The year was 2004 and Dennis had just returned from a tour in Iraq as an Army National Guard platoon sergeant. Dennis and I attended a Saturday morning men’s Bible study together for a while. I looked forward to those Saturday mornings and I thank God for using those men to teach, challenge and inspire me, including Dennis.
Dennis always impressed me as being very deliberate and genuine, the type of person you could count on in the clutch, so I was always interested in what Dennis had to say. One morning our discussion was about how people turn to God to fix their lives, but later become disillusioned and desert when He doesn’t meet their expectations, or when they realize they are still responsible and accountable.
Dennis shared, “It reminds me of a situation in Iraq. I was 44 years old but there were some other guys there too who had been around for a while, but a lot of the guys were young. One day we experienced incoming fire and there was a lot of shouting, but I heard this young fellow say, “This isn’t what I signed up for. I signed up for the college tuition, for the GI Benefits.” Dennis continued, “I can’t remember if I said it directly to him or to the fellow right next to me, but I said, “This is exactly what you signed up for.”
I’ve never forgotten what Dennis shared that Saturday morning. Dennis’ story reminds me of Jesus’ exhortation to the “great multitudes” that followed him. “Whoever does not bear his cross and come after Me cannot be My disciple. For which of you, intending to build a tower, does not sit down first and count the cost, whether he has enough to finish it. Or what king, going to make war against another king, does not sit down first and consider whether he is able with ten thousand to meet him who comes against him with twenty thousand? So likewise, whoever of you who does not forsake all that he has cannot be My disciple.” (Luke 14:27-33)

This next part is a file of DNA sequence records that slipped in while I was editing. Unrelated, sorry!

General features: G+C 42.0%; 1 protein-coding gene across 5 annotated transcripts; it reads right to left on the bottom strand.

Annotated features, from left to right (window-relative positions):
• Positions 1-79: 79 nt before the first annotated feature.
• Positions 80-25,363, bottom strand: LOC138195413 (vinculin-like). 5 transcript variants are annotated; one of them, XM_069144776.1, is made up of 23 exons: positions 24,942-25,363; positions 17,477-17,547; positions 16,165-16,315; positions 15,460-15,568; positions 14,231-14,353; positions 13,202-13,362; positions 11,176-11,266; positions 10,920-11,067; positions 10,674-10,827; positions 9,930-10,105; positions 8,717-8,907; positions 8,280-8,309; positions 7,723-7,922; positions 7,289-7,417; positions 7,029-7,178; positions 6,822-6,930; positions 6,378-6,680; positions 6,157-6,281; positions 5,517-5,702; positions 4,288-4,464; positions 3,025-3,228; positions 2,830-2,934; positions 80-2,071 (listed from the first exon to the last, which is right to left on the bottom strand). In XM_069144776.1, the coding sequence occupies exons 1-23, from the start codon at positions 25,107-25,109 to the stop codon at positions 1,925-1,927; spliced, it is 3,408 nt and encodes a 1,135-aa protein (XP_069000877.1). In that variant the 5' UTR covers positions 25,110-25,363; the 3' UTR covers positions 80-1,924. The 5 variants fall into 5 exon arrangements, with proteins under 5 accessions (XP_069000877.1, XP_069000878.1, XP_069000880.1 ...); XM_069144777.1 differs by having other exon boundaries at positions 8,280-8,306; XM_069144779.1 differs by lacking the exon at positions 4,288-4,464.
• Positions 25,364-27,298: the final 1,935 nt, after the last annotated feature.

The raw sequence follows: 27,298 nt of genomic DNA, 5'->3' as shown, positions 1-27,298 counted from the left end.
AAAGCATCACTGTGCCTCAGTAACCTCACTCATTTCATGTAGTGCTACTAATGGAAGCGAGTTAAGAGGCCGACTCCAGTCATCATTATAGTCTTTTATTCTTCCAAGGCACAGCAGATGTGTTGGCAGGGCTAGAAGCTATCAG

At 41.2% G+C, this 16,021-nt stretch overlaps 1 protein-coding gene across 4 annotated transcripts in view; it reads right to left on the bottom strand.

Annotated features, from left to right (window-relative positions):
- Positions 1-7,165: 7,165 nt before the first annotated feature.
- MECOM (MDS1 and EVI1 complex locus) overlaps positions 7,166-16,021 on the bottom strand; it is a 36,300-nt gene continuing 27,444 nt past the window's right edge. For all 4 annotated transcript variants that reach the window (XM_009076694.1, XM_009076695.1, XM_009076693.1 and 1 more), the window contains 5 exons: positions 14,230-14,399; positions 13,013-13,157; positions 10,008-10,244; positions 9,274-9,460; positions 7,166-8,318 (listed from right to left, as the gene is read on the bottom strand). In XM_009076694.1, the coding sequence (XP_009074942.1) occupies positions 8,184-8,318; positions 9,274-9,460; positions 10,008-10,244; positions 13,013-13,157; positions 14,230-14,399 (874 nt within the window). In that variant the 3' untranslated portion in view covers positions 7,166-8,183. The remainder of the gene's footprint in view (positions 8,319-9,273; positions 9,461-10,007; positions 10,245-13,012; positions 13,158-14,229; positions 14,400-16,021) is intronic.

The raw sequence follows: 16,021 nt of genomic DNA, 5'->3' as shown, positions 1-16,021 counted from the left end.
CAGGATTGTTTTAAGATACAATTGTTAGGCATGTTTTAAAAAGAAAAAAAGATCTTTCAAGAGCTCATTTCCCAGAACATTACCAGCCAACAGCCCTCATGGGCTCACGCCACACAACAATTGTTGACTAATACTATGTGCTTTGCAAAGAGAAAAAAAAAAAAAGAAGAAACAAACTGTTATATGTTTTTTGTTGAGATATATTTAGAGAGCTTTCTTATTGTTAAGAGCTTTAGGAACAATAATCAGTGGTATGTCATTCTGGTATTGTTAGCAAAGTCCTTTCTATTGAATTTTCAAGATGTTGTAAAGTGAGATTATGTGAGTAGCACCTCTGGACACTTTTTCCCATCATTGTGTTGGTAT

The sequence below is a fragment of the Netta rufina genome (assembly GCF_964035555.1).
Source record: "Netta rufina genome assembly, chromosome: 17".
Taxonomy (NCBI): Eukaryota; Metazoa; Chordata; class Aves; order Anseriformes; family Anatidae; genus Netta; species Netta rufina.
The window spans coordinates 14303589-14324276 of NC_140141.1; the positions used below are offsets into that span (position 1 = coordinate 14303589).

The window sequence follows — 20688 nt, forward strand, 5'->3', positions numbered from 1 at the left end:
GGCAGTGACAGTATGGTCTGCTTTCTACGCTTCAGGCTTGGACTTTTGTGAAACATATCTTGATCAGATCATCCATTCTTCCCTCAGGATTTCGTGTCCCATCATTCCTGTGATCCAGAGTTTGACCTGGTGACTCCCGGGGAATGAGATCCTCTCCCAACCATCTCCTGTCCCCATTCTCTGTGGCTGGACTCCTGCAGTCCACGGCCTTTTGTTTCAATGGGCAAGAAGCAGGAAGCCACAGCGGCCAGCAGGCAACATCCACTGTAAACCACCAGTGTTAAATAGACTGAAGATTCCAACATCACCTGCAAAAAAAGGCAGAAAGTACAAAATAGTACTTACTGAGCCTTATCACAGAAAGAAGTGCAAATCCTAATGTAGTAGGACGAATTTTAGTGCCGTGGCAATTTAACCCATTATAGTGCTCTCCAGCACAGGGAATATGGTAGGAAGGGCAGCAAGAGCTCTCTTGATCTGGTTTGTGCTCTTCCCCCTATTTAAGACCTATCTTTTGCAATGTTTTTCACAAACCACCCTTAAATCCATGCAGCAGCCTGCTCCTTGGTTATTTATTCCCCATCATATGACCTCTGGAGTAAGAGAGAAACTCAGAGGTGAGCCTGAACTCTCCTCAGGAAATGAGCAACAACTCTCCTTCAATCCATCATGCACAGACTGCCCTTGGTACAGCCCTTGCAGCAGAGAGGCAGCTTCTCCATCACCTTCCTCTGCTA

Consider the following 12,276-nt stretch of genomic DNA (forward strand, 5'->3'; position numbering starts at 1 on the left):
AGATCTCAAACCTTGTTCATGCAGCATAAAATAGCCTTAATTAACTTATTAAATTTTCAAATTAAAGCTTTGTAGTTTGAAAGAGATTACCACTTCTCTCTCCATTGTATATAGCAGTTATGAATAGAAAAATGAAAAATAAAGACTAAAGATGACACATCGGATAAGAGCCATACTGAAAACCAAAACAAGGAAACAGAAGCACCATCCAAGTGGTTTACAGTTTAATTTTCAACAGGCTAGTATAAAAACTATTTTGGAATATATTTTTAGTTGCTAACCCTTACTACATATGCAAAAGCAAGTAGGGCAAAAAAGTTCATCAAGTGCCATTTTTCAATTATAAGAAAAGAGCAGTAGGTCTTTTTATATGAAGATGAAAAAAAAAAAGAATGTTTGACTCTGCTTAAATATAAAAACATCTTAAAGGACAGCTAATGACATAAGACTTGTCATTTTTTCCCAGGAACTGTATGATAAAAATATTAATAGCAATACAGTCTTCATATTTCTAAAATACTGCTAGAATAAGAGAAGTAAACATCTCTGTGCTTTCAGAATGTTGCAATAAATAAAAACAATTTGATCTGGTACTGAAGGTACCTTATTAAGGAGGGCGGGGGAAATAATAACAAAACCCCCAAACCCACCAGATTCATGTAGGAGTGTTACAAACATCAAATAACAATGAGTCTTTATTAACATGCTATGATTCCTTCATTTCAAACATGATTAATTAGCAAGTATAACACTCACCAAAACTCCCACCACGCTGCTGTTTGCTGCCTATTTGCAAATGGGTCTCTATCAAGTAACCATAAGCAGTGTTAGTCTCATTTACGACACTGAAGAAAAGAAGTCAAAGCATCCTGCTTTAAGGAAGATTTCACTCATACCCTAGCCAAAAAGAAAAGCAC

I’m also reminded of the Biblical story about two brothers, James and John, who were apparently interested in the “fringe benefits. “Then the mother of Zebedee’s sons came to Him (Jesus) with her sons, kneeling down and asking something from Him. Grant that these two sons of mine may sit, one on Your right hand and the other on the left, in Your kingdom… But Jesus answered and said, “You do not know what you ask. Are you able to drink the cup that I am about to drink, and be baptized with the baptism that I am baptized with? Whoever desires to be first among you, let him be your slave just as the Son of Man did not come to be served, but to serve, and to give His life a ransom for many.” (Matthew 20:17-28)
You might be asking, “What does this have to do with me?” I’m not a Christian and I’m not planning on forsaking all to be Jesus’ disciple. Well, there are some principles in life that are universal and inescapable. With every role, relationship, and position, there is a cup and a baptism, rights and responsibilities, sacrifices as well as fringe benefits.
So I suppose the moral of this story is that before signing on the dotted line make sure you understand what you’re signing up for. Sit down first and count the cost, and evaluate whether you have what it takes to finish it. Or according to Aesop’s fable, “The Two Frogs and the Well”, Think twice before you leap!
Loren Hardin is a social worker with Southern Ohio Medical Center – Hospice and can be reached at 740-356-2525 or firstname.lastname@example.org.